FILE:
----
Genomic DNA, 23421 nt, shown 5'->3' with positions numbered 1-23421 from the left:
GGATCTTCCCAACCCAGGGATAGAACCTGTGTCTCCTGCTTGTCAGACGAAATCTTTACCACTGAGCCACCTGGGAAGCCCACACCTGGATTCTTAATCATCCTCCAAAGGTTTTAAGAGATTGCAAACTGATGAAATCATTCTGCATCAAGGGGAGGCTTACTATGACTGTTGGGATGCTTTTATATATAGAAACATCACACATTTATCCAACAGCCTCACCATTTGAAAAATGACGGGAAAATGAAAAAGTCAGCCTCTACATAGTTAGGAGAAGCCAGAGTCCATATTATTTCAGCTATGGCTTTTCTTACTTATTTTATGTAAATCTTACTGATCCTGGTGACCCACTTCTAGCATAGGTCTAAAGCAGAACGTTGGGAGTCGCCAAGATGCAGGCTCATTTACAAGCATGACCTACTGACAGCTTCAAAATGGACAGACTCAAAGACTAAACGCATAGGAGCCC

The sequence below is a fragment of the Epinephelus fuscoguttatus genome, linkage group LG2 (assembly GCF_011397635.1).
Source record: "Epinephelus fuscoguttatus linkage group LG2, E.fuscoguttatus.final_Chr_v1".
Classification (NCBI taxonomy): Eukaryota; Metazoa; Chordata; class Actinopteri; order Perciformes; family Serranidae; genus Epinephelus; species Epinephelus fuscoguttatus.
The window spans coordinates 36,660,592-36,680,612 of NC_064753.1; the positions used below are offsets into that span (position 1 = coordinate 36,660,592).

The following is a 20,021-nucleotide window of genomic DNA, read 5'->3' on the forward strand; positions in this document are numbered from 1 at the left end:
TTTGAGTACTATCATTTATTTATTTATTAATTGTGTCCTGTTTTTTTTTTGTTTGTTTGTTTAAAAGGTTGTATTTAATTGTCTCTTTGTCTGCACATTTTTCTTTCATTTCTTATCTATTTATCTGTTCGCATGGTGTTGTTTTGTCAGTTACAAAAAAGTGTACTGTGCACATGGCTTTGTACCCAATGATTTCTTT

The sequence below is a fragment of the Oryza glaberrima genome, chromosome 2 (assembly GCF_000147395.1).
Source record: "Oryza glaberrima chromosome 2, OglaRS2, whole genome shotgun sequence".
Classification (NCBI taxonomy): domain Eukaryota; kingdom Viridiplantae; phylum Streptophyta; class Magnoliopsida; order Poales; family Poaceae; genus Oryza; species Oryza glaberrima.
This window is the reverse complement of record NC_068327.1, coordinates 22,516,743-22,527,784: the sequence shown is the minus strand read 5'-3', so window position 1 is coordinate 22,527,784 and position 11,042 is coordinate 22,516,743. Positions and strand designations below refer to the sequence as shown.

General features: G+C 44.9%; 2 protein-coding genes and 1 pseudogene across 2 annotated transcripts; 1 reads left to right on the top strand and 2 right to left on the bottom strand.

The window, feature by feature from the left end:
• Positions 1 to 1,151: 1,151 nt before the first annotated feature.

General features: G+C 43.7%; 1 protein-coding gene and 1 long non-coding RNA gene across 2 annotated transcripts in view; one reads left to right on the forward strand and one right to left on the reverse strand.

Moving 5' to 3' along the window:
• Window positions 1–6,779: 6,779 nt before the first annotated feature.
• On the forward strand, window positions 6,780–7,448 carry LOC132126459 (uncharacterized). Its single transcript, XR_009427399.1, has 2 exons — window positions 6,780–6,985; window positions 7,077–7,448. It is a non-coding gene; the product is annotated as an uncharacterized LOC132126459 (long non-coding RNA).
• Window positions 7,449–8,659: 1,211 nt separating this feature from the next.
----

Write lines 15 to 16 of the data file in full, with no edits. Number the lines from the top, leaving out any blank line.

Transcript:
• Positions 1 to 1,151: 1,151 nt before the first annotated feature.

General features: G+C 43.7%; 1 protein-coding gene and 1 long non-coding RNA gene across 2 annotated transcripts in view; one reads left to right on the forward strand and one right to left on the reverse strand.